Florida wreck fishing offers challenge

Florida wreck fishing offers challenge

MIAMI (MCT) - Many saltwater anglers have a favorite species they target above all others. But probably many more just want to hook into anything that pulls really hard. For mystery, suspense and the potential to tangle with the marine equivalent of Oscar De La Hoya, it is hard to beat South Florida wreck fishing.

"You're always gonna get a bite and you never know what it's gonna be," said captain Ralph Hawkins, who operates the Hollywood party boat Sea Legs with dad Kenny and also runs the charter/tournament 32-foot sportfisher Outta Control II.

With numerous ships, concrete pipes, rubble piles, oil rig towers, radio antennae and Army tanks deployed in the waters from South Dade to North Broward, there is no shortage of fish havens holding everything from scamp grouper to swordfish.

"There's well over 100 wrecks I can think of in 65 to 380 feet of water between Haulover and Hillsboro (inlets)," Hawkins said.

Most are readily available to anglers, but veteran charter skippers have discovered plenty of others that are not on navigational charts or the Internet just by putting their time in and carefully observing their boats' fathometers.

Whatever kind of submerged structure you want to fish, Hawkins said there are certain tactics you want to follow to enhance your chances of success.

"Fish will always be on the upcurrent side of anything that's stationary," Hawkins said. "You want to be upcurrent of the fish and the wreck and let the current pull you toward it."

In South Florida's near- and offshore waters, the prevailing current flows to the north, so most times the boat should be positioned south of the wreck. Current velocity can change from hour to hour, increasing from a half-knot trickle to a three-knot gush in the time it takes an angler to locate the underwater structure. In a strong current, Hawkins often uses his engines to hold position above the fish or to pull a hooked fish away from the structure before it can tangle or cut the line. He said he almost never anchors on the wreck.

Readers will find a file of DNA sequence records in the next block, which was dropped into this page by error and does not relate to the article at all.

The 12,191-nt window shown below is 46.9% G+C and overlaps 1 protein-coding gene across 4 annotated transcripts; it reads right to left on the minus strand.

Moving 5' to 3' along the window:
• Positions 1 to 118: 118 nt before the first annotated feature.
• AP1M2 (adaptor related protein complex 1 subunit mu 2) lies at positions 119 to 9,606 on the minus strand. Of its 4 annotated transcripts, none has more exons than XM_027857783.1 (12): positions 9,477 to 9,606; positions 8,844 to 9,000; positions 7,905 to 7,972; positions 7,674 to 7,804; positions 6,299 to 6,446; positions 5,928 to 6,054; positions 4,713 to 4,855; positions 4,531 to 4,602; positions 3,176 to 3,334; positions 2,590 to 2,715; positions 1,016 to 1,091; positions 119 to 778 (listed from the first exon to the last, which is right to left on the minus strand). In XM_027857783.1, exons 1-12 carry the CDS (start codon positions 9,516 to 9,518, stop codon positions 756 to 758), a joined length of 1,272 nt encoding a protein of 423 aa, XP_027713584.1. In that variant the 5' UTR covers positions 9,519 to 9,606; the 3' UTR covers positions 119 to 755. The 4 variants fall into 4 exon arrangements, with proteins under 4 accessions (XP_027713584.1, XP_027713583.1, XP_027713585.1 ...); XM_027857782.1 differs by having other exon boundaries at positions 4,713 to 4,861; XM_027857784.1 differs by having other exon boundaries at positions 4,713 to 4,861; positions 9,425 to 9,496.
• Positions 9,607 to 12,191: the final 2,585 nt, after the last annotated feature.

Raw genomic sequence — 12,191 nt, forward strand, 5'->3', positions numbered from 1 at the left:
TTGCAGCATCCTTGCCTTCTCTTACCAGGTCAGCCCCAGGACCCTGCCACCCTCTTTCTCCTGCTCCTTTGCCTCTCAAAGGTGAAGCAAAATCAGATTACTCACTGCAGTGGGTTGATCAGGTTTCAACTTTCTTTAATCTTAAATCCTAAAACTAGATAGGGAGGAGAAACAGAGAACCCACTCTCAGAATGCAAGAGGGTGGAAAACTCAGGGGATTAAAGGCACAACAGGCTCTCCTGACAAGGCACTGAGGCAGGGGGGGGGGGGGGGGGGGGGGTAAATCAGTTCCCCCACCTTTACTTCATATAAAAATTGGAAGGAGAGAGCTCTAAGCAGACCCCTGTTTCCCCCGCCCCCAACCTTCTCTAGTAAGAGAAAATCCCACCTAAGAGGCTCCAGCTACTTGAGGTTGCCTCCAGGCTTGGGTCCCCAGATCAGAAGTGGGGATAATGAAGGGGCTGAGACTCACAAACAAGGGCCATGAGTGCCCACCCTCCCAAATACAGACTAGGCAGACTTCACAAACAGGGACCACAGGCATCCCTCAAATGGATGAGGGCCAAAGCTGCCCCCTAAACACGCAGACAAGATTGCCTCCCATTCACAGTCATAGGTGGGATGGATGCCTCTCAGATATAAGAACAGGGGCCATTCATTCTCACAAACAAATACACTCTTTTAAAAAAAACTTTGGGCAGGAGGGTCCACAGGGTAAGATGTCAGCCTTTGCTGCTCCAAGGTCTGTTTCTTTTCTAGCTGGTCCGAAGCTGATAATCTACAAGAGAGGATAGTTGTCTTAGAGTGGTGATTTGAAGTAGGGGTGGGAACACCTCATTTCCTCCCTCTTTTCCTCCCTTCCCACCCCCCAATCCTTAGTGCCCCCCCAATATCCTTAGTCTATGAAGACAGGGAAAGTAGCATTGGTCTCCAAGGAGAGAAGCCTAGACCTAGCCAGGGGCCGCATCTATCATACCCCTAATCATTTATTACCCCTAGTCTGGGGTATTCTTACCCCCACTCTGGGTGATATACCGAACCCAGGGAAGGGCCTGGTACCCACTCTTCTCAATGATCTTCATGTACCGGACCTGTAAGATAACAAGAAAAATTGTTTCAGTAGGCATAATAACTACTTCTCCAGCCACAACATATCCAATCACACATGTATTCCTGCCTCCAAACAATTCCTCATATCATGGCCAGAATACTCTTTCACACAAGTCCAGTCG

Unless the angler is a purist or masochist, heavy tackle is the way to go. Hawkins uses stout rods with lightweight, anodized aluminum reels that are easy on the angler, but brook no nonsense from big fish. His Avet reels hold braided line of 80- to 150-pound test.

"You don't get as much of a bow in the line and you can see the bite much better because of the sensitivity," he said.

His leaders are 100- to 250-pound test, crimped onto the line. To the leaders, he ties 10/0 to 14/0 circle hooks, depending on the size of the live bait, which are bridled so that the entire hook point is exposed. Weights - half pound per half knot of current - are fastened on a separate ball-bearing snap swivel attached to the swivel that connects the main line with the leader "so that the weight doesn't wrap around your leader when you're letting it down to the bottom," he said.

Hawkins is fond of big, live baits - "bullet" bonitos; speedos, goggle-eyes, threadfin herring.

"If you have live baits, you'll get bites immediately," he said. "It never hurts to put a big bait down on a wreck because large sea creatures live on all of them."

In late spring/early summer, Hawkins said, the primary targets are amberjack, with the occasional grouper or cobia to enliven things. In late summer and fall, he said, numerous snapper appear, including mutton, mangrove, yellowtail, and vermilion. Wintertime is prime time for grouper fishing.

Hawkins, who has more experience than most interpreting the markings on a fathometer, said he doesn't believe you can tell what kind of fish lurks on a wreck by the type of blob or neon squiggle that appears on your screen.

"Anybody can guess,'' he said. "But fathometers mark density. You can't tell by the color whether it's an amberjack or a cobia."

The biggest mistake anglers make, he said, is to put the bait on the bottom, when the fish are showing a considerable distance above the structure or to bring it up to the middle of the water column when the marks are on the bottom. Anglers should know their reel's retrieve ratio, in other words, how much line is reeled in per turn of the handle, and then act accordingly.

On a recent drop on the two-piece hull of the sunken container ship Cruz, 235 feet deep off Golden Beach, angler DeeDee Pegg of Fort Lauderdale and I each caught and released an amberjack in the 20-pound class using live speedos for bait. Pretty typical for late May. But Hawkins said he has made some unusual catches in the vicinity over the years.

"I've caught swordfish in the daytime, probably four or five over the years, dropping on the wrecks," he said.

That's a lot easier than trying to reel them up from 1,800 feet.

To book a trip with Captain Ralph Hawkins, call 954-547-9608.

© 2008, The Miami Herald.
Distributed by McClatchy-Tribune Information Services.

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